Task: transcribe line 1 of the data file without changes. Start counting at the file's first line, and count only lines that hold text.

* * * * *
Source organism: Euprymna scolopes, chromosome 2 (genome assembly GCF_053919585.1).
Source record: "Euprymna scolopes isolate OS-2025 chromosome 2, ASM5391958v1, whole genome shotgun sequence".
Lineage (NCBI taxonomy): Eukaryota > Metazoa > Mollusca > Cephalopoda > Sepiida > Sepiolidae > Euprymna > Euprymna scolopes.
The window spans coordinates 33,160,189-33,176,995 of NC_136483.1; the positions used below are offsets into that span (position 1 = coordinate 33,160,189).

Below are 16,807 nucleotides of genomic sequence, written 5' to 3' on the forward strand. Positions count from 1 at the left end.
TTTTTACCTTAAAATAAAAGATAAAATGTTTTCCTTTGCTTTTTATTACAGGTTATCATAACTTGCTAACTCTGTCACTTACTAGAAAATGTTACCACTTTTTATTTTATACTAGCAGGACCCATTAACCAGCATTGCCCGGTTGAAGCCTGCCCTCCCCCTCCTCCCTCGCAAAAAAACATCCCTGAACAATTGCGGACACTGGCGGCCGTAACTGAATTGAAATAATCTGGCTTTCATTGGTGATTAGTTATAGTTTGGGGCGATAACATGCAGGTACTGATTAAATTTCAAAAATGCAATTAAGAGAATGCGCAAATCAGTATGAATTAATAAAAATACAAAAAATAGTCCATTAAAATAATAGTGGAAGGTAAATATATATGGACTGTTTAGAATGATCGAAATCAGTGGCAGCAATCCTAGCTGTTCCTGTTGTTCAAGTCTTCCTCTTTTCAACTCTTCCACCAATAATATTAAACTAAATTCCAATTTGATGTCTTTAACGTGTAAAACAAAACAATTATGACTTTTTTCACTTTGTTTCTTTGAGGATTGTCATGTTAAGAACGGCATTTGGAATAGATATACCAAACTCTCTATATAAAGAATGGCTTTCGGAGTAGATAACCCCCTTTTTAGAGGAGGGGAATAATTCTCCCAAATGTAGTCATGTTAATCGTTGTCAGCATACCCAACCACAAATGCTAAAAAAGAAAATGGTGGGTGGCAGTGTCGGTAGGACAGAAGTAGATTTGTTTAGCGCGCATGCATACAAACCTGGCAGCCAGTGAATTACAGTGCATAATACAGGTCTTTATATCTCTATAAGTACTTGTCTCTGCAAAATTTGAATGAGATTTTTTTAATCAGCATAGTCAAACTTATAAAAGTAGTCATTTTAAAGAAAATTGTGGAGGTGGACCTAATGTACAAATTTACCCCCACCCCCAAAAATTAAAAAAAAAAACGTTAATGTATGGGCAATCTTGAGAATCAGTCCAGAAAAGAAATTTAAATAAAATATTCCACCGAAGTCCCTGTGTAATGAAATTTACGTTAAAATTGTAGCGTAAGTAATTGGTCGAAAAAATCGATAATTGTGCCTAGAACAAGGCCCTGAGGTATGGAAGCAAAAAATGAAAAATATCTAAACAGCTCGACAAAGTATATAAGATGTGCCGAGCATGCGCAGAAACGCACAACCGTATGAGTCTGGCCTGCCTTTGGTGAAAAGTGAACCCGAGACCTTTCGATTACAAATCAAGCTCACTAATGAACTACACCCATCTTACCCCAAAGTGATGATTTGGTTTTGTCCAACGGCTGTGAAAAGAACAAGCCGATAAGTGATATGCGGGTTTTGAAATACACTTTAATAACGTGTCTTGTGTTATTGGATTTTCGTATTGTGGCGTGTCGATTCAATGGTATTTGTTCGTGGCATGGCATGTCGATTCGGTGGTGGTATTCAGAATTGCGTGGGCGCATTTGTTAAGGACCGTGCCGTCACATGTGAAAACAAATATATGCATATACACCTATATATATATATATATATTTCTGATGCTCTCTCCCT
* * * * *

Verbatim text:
Source organism: Euprymna scolopes, chromosome 2 (genome assembly GCF_053919585.1).